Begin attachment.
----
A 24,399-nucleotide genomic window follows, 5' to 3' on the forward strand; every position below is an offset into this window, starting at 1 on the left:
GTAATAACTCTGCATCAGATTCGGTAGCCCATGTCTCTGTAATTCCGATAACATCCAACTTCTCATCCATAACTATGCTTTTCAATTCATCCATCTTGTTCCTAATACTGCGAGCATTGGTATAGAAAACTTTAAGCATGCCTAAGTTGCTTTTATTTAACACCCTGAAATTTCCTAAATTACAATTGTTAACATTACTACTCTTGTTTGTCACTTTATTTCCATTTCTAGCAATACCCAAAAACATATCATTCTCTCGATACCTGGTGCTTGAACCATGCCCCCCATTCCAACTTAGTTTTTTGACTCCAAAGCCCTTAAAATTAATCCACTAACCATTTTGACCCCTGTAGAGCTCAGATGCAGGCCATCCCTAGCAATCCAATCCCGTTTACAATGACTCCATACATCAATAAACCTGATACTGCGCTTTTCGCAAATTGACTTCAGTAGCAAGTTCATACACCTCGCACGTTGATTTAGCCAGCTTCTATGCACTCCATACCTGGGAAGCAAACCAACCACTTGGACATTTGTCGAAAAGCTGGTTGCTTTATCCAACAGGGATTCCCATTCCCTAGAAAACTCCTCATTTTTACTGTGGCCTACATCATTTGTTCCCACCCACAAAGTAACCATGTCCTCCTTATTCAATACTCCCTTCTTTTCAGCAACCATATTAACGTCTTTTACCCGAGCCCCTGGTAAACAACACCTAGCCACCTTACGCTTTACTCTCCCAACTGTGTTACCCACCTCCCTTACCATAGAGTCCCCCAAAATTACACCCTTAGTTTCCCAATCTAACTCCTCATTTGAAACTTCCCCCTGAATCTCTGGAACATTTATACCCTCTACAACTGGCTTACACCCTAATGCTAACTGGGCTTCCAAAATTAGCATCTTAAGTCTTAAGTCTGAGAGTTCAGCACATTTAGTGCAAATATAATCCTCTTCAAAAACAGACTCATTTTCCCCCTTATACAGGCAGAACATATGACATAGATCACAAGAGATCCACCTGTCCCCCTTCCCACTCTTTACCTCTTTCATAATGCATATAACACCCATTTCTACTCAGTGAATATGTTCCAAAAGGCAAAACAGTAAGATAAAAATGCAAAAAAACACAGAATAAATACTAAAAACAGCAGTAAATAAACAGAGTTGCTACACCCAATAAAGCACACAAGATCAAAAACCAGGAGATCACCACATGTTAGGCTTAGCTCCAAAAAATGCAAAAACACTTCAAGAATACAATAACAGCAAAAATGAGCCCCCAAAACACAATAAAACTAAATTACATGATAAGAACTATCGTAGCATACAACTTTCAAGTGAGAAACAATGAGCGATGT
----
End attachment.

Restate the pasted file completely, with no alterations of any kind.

A 24,399-nucleotide genomic window follows, 5' to 3' on the forward strand; every position below is an offset into this window, starting at 1 on the left:
GTAATAACTCTGCATCAGATTCGGTAGCCCATGTCTCTGTAATTCCGATAACATCCAACTTCTCATCCATAACTATGCTTTTCAATTCATCCATCTTGTTCCTAATACTGCGAGCATTGGTATAGAAAACTTTAAGCATGCCTAAGTTGCTTTTATTTAACACCCTGAAATTTCCTAAATTACAATTGTTAACATTACTACTCTTGTTTGTCACTTTATTTCCATTTCTAGCAATACCCAAAAACATATCATTCTCTCGATACCTGGTGCTTGAACCATGCCCCCCATTCCAACTTAGTTTTTTGACTCCAAAGCCCTTAAAATTAATCCACTAACCATTTTGACCCCTGTAGAGCTCAGATGCAGGCCATCCCTAGCAATCCAATCCCGTTTACAATGACTCCATACATCAATAAACCTGATACTGCGCTTTTCGCAAATTGACTTCAGTAGCAAGTTCATACACCTCGCACGTTGATTTAGCCAGCTTCTATGCACTCCATACCTGGGAAGCAAACCAACCACTTGGACATTTGTCGAAAAGCTGGTTGCTTTATCCAACAGGGATTCCCATTCCCTAGAAAACTCCTCATTTTTACTGTGGCCTACATCATTTGTTCCCACCCACAAAGTAACCATGTCCTCCTTATTCAATACTCCCTTCTTTTCAGCAACCATATTAACGTCTTTTACCCGAGCCCCTGGTAAACAACACCTAGCCACCTTACGCTTTACTCTCCCAACTGTGTTACCCACCTCCCTTACCATAGAGTCCCCCAAAATTACACCCTTAGTTTCCCAATCTAACTCCTCATTTGAAACTTCCCCCTGAATCTCTGGAACATTTATACCCTCTACAACTGGCTTACACCCTAATGCTAACTGGGCTTCCAAAATTAGCATCTTAAGTCTTAAGTCTGAGAGTTCAGCACATTTAGTGCAAATATAATCCTCTTCAAAAACAGACTCATTTTCCCCCTTATACAGGCAGAACATATGACATAGATCACAAGAGATCCACCTGTCCCCCTTCCCACTCTTTACCTCTTTCATAATGCATATAACACCCATTTCTACTCAGTGAATATGTTCCAAAAGGCAAAACAGTAAGATAAAAATGCAAAAAAACACAGAATAAATACTAAAAACAGCAGTAAATAAACAGAGTTGCTACACCCAATAAAGCACACAAGATCAAAAACCAGGAGATCACCACATGTTAGGCTTAGCTCCAAAAAATGCAAAAACACTTCAAGAATACAATAACAGCAAAAATGAGCCCCCAAAACACAATAAAACTAAATTACATGATAAGAACTATCGTAGCATACAACTTTCAAGTGAGAAACAATGAGCGATGT